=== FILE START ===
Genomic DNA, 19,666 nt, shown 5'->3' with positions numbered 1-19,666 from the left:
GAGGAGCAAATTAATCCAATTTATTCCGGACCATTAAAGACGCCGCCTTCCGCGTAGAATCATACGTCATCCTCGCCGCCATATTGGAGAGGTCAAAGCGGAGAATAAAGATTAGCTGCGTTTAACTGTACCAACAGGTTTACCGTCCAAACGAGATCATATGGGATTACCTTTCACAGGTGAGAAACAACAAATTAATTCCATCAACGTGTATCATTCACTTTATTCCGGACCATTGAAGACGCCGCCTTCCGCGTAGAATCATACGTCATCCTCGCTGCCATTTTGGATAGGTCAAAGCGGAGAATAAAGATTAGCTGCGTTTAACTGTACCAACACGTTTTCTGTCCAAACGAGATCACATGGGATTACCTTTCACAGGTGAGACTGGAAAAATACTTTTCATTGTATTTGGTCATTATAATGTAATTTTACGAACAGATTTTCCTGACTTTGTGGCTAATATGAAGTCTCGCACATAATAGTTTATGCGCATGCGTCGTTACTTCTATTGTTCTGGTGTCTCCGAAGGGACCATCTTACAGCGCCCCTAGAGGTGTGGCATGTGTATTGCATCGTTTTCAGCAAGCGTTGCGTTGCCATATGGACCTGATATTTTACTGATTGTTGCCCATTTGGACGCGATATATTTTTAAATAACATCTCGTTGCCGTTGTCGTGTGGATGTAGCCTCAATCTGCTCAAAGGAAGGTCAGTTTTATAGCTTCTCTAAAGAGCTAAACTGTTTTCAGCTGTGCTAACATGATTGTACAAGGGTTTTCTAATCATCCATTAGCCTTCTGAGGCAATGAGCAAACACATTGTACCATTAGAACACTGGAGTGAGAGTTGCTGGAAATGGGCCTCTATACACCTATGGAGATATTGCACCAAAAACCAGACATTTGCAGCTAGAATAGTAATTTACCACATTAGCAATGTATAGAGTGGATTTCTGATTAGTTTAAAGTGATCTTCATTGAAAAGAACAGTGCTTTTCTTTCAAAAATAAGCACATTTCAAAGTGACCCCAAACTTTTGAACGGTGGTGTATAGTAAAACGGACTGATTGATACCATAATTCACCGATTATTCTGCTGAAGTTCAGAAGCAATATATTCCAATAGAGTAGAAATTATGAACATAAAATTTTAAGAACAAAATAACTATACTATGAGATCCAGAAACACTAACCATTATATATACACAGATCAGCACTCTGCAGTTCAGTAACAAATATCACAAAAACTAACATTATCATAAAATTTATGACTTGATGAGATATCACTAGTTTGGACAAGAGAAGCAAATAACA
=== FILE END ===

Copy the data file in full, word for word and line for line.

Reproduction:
Genomic DNA, 19,666 nt, shown 5'->3' with positions numbered 1-19,666 from the left:
GAGGAGCAAATTAATCCAATTTATTCCGGACCATTAAAGACGCCGCCTTCCGCGTAGAATCATACGTCATCCTCGCCGCCATATTGGAGAGGTCAAAGCGGAGAATAAAGATTAGCTGCGTTTAACTGTACCAACAGGTTTACCGTCCAAACGAGATCATATGGGATTACCTTTCACAGGTGAGAAACAACAAATTAATTCCATCAACGTGTATCATTCACTTTATTCCGGACCATTGAAGACGCCGCCTTCCGCGTAGAATCATACGTCATCCTCGCTGCCATTTTGGATAGGTCAAAGCGGAGAATAAAGATTAGCTGCGTTTAACTGTACCAACACGTTTTCTGTCCAAACGAGATCACATGGGATTACCTTTCACAGGTGAGACTGGAAAAATACTTTTCATTGTATTTGGTCATTATAATGTAATTTTACGAACAGATTTTCCTGACTTTGTGGCTAATATGAAGTCTCGCACATAATAGTTTATGCGCATGCGTCGTTACTTCTATTGTTCTGGTGTCTCCGAAGGGACCATCTTACAGCGCCCCTAGAGGTGTGGCATGTGTATTGCATCGTTTTCAGCAAGCGTTGCGTTGCCATATGGACCTGATATTTTACTGATTGTTGCCCATTTGGACGCGATATATTTTTAAATAACATCTCGTTGCCGTTGTCGTGTGGATGTAGCCTCAATCTGCTCAAAGGAAGGTCAGTTTTATAGCTTCTCTAAAGAGCTAAACTGTTTTCAGCTGTGCTAACATGATTGTACAAGGGTTTTCTAATCATCCATTAGCCTTCTGAGGCAATGAGCAAACACATTGTACCATTAGAACACTGGAGTGAGAGTTGCTGGAAATGGGCCTCTATACACCTATGGAGATATTGCACCAAAAACCAGACATTTGCAGCTAGAATAGTAATTTACCACATTAGCAATGTATAGAGTGGATTTCTGATTAGTTTAAAGTGATCTTCATTGAAAAGAACAGTGCTTTTCTTTCAAAAATAAGCACATTTCAAAGTGACCCCAAACTTTTGAACGGTGGTGTATAGTAAAACGGACTGATTGATACCATAATTCACCGATTATTCTGCTGAAGTTCAGAAGCAATATATTCCAATAGAGTAGAAATTATGAACATAAAATTTTAAGAACAAAATAACTATACTATGAGATCCAGAAACACTAACCATTATATATACACAGATCAGCACTCTGCAGTTCAGTAACAAATATCACAAAAACTAACATTATCATAAAATTTATGACTTGATGAGATATCACTAGTTTGGACAAGAGAAGCAAATAACA